What is a Trade Secret?
Successful businesses have their own unique products or processes that set them apart from competitors. Businesses must protect the things that make them special in order to maintain their competitive advantage.
Much of the proprietary information that belongs to a business is considered trade secrets. The law provides protection for trade secrets, which are a very important form of intellectual property. Employees can be required to keep trade secrets confidential and not to turn around and sell those secrets on the open market or give them to a competitor. Companies have legal remedies whenever there is a threat that trade secrets will get out, including an injunction to prevent the release of information or a claim for monetary damages when a secret is shared unlawfully.
Your business needs to do everything possible to protect the trade secrets that are valuable to your organization. The Irvine intellectual property lawyers at Brown & Charbonneau, LLP can help you to take steps to protect your proprietary information. We can assist in the drafting and enforcement of agreements to protect trade secrets and we can help you to file a lawsuit and put the legal system to work in protecting your business interests. To learn more about how we can help, give us a call today.
What is a Trade Secret
The Uniform Trade Secrets Act (UTSA) is a model law that establishes the definition of a trade secret and the elements of a trade secret claim. The USTA has been enacted in some form by 40 states in the United States as well as within the District of Columbia. Prior to the adoption of the USTA, companies were still able to take legal action to protect their trade secrets and to seek legal remedies when their secrets were revealed. Common law provided a tort remedy for improper use or disclosure of trade secrets before the adoption of USTA.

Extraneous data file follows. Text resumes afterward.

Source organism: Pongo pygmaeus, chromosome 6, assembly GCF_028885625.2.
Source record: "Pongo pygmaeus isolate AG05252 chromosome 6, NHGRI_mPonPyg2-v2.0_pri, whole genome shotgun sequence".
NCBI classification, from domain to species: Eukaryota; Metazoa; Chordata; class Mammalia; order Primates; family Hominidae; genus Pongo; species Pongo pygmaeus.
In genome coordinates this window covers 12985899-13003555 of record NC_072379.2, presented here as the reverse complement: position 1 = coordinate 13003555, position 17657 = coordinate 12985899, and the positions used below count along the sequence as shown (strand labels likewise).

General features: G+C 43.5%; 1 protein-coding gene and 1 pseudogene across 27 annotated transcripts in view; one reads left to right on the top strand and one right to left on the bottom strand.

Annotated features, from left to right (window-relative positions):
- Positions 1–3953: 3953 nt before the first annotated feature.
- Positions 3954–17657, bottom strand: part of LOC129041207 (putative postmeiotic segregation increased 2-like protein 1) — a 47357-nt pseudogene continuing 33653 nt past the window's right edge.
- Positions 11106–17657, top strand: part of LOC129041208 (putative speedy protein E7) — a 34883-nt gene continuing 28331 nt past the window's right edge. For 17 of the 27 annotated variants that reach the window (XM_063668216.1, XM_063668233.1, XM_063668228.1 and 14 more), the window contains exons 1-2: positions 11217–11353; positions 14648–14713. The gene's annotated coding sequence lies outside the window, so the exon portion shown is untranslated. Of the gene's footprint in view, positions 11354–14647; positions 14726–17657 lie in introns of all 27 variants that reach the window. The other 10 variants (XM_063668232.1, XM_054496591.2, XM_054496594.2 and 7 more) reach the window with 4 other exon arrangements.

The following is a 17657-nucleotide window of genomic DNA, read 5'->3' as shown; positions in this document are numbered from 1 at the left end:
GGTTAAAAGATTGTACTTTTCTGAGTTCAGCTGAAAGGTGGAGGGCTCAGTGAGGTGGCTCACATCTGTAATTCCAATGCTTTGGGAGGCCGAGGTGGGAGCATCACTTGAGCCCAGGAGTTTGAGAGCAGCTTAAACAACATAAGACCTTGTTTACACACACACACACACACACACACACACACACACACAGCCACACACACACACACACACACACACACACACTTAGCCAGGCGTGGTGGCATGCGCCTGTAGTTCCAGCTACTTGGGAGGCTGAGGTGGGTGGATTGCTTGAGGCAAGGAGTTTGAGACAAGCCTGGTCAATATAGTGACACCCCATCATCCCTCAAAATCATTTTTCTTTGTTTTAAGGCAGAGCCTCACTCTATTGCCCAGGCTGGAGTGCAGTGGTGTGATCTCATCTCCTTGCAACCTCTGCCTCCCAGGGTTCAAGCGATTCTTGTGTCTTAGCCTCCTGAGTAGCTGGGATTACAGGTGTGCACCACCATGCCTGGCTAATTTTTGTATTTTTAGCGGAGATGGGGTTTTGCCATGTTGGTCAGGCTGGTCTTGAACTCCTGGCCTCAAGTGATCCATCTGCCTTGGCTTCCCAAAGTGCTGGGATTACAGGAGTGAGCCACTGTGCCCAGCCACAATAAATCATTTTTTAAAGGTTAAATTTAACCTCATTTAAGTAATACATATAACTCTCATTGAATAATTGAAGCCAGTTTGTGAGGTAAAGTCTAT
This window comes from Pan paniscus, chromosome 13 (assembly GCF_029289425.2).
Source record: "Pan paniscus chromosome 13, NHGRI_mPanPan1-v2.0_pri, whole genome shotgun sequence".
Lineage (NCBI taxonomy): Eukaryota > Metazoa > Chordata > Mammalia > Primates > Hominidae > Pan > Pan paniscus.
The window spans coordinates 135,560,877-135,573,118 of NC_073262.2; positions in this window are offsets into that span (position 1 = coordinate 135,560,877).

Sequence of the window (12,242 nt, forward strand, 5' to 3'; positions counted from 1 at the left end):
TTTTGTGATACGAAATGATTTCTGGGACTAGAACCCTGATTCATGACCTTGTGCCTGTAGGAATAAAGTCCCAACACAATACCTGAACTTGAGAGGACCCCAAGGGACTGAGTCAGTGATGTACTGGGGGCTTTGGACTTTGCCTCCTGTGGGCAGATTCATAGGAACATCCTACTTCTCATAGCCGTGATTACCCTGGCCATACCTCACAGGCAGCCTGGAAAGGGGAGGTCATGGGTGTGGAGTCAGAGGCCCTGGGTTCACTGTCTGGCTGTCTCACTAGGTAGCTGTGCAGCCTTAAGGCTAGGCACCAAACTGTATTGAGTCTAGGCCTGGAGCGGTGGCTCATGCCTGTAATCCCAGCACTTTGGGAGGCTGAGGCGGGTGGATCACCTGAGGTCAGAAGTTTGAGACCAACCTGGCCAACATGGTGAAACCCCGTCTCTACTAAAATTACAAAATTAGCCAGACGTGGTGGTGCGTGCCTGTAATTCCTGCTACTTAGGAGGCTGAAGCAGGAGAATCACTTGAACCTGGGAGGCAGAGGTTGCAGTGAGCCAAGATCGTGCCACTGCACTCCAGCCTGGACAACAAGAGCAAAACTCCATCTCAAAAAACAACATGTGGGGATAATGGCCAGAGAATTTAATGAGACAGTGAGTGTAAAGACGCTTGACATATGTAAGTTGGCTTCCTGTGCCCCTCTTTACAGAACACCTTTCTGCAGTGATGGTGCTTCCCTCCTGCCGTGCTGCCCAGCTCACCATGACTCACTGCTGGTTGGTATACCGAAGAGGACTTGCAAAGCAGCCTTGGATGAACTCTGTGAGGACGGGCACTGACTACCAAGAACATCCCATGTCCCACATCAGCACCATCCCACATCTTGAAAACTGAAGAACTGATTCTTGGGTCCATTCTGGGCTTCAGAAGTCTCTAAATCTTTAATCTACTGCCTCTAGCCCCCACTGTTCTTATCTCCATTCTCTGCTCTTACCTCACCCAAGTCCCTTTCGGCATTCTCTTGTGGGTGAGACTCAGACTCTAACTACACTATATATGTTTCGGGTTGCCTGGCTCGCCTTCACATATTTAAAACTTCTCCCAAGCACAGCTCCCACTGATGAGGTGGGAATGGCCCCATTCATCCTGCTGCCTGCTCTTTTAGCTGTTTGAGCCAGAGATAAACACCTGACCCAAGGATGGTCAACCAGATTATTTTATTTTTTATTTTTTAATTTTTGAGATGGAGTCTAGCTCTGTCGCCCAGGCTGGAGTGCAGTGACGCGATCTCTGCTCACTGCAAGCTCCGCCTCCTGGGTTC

USTA defines trade secrets in a similar manner as traditional tort laws did. According to the USTA definition, a trade secret is “information, including a formula, pattern, compilation, program, device, method, technique, or process” that derives some type of independent actual or potential economic value because it is not widely known. Efforts also must be made to maintain the secrecy of the proprietary information in order for it to be considered a trade secret.
Factors that may be considered in determining whether something is a trade secret include:
- Whether the information is known outside the business, and how widely it is known.
- The extent to which employees of the company know the trade secret.
- The measures used to guard and protect the trade secret.
- The value the secret has both to the business and to competitors.
- The amount of money or effort that the company expended in the development of the secret information.
- How difficult it would be to obtain the information or duplicate the information.
Trade secrets are given strong protections because of their economic value. An Irvine trade secrets lawyer at Brown & Charbonneau, LLP will provide advice and assistance in protecting your company’s secrets. Give us a call today to learn more.